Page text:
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FEDLIB  August 1999

FEDLIB August 1999

Subject:

ACE: E-Rate News

From:

[log in to unmask]

Reply-To:

FEDLIB: Federal Librarians Discussion List

Date:

Wed, 4 Aug 1999 00:55:42 EDT

Content-Type:

text/plain

Parts/Attachments:

Parts/Attachments

text/plain (58 lines)

Acers, please share:


                            THE WHITE HOUSE

                      Office of the Vice President
________________________________________________________________________
For Immediate Release                                      July 30, 1999

                    STATEMENT BY THE VICE PRESIDENT

BACKGROUND

The E-rate program is part of the Administration's effort to connect
every classroom and library, giving every child access to the
information superhighway. It helps provides America's schools and
libraries with discounts of 20 to 90 percent on telecommunications
services, internal connections and Internet access -- with the deepest
discounts going to the poorest urban and rural schools.

Although this program enjoys broad support from telecommunications
companies, one company questioned whether the Federal Communication
Commission had the authority to provide funding for internal wiring that
connects classrooms to the Internet.

Today the Fifth Circuit Court upheld the structure of the E-rate program
including coverage for Internet access and connections to the classroom
and upheld the FCC's authority to target discount levels to the schools
and libraries with greatest needs.


                 E-RATE STATEMENT BY THE VICE PRESIDENT

I applaud the decision today by the Fifth Circuit Court to uphold the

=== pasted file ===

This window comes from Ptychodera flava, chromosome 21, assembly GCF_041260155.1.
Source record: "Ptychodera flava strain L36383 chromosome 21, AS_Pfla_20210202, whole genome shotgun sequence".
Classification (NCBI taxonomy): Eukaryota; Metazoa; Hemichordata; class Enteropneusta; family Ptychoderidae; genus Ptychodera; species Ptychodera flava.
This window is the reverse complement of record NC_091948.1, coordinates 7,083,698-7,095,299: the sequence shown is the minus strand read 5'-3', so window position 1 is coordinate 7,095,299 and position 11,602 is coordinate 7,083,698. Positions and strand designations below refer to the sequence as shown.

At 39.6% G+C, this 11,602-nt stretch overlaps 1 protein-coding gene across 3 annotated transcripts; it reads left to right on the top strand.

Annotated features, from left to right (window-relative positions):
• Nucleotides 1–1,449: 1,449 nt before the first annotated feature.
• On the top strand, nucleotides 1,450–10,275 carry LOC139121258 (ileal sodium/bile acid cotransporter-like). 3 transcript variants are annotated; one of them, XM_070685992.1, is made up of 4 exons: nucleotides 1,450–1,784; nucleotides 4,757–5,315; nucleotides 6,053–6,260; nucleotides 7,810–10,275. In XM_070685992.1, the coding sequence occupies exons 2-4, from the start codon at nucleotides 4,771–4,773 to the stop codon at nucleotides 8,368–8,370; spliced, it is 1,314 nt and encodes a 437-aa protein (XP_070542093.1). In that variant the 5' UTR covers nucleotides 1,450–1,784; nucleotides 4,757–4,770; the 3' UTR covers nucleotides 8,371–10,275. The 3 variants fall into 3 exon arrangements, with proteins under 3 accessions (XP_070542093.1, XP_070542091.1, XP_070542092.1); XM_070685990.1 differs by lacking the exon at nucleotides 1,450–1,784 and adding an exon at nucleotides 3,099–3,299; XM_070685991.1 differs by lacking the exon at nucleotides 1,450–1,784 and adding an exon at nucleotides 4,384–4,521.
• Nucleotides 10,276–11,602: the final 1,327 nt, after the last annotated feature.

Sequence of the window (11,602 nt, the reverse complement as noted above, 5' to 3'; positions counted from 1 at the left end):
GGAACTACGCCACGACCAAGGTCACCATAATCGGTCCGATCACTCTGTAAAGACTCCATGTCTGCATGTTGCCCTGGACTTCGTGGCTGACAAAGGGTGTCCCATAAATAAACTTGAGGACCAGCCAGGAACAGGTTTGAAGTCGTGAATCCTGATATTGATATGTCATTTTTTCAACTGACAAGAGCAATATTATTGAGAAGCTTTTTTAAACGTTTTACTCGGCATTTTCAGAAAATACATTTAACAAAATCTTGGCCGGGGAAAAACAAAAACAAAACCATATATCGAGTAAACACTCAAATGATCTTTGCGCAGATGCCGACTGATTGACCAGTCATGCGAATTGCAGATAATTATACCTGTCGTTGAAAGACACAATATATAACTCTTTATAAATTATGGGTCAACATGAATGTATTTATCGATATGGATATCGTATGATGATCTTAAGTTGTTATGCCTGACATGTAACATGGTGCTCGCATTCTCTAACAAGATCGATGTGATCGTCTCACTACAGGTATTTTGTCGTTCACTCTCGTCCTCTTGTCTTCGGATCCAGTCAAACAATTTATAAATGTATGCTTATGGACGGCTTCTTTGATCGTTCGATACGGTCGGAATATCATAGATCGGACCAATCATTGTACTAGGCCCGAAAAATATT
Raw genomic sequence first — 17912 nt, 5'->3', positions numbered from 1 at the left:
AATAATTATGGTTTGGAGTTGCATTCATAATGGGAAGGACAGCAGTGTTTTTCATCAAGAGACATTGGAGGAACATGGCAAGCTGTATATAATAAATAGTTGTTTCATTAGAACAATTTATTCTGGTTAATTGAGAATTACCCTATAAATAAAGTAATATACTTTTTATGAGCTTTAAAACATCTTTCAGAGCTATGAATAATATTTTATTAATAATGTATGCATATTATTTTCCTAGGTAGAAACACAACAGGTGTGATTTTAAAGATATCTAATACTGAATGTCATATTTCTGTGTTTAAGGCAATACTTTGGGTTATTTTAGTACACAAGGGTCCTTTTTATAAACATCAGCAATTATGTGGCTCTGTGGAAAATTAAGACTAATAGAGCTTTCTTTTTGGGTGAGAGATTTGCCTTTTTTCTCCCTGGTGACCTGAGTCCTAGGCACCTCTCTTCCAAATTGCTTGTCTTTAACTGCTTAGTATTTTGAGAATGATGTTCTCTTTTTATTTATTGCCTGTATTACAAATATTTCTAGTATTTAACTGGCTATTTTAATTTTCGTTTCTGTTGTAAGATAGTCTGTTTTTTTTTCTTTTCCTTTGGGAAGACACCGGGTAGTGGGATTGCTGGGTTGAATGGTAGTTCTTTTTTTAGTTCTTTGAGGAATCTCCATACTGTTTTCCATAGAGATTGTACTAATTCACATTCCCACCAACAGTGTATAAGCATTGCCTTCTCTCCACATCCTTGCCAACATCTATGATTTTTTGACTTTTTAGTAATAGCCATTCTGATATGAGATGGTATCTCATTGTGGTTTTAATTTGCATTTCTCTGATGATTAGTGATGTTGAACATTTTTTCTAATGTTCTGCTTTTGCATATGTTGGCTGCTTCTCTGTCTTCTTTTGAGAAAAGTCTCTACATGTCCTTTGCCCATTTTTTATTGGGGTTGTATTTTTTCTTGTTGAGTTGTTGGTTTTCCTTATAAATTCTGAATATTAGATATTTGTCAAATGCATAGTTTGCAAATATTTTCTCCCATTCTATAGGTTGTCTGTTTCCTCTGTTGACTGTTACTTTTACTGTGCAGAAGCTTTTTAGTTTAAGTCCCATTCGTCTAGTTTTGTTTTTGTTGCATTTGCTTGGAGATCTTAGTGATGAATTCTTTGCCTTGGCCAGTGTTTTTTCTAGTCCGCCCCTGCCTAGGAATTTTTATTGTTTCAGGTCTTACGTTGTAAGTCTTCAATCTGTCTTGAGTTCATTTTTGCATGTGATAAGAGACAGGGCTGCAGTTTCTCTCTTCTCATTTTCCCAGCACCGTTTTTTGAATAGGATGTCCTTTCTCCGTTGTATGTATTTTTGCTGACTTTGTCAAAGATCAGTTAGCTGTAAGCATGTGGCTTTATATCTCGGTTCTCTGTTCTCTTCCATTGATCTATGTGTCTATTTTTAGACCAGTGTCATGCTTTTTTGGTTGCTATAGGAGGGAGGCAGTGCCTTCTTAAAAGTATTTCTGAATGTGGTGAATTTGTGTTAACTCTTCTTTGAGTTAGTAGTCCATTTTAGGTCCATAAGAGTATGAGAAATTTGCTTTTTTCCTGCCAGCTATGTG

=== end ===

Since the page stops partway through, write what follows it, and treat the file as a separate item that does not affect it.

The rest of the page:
E-rate program. This decision is a victory for America, a victory for
our schools and libraries, and a victory for the future of all American
children.

As a nation, I think it should be our collective goal to see to it that
every classroom and library is connected to the Internet, ensuring that
the opportunities of the Information Age belong to all our children.

For the very first time in our history, it is now possible for a child
in the most isolated inner-city neighborhood or rural community to have
access to the same world of knowledge at the same instant as the child
in the most affluent suburb.  Research shows that technology can be a
powerful tool for teaching and learning, and is boosting student test
scores, improving attendance, enhancing professional development for
teachers and increasing parental involvement in education.

But until every child has a computer in the classroom and a teacher
well-trained to help, until every student has the skills to tap the
enormous resources of the Internet, until every high-tech company can
find skilled workers to fill its high-wage jobs, America will miss the
full promise of the Information Age.

                                  ###

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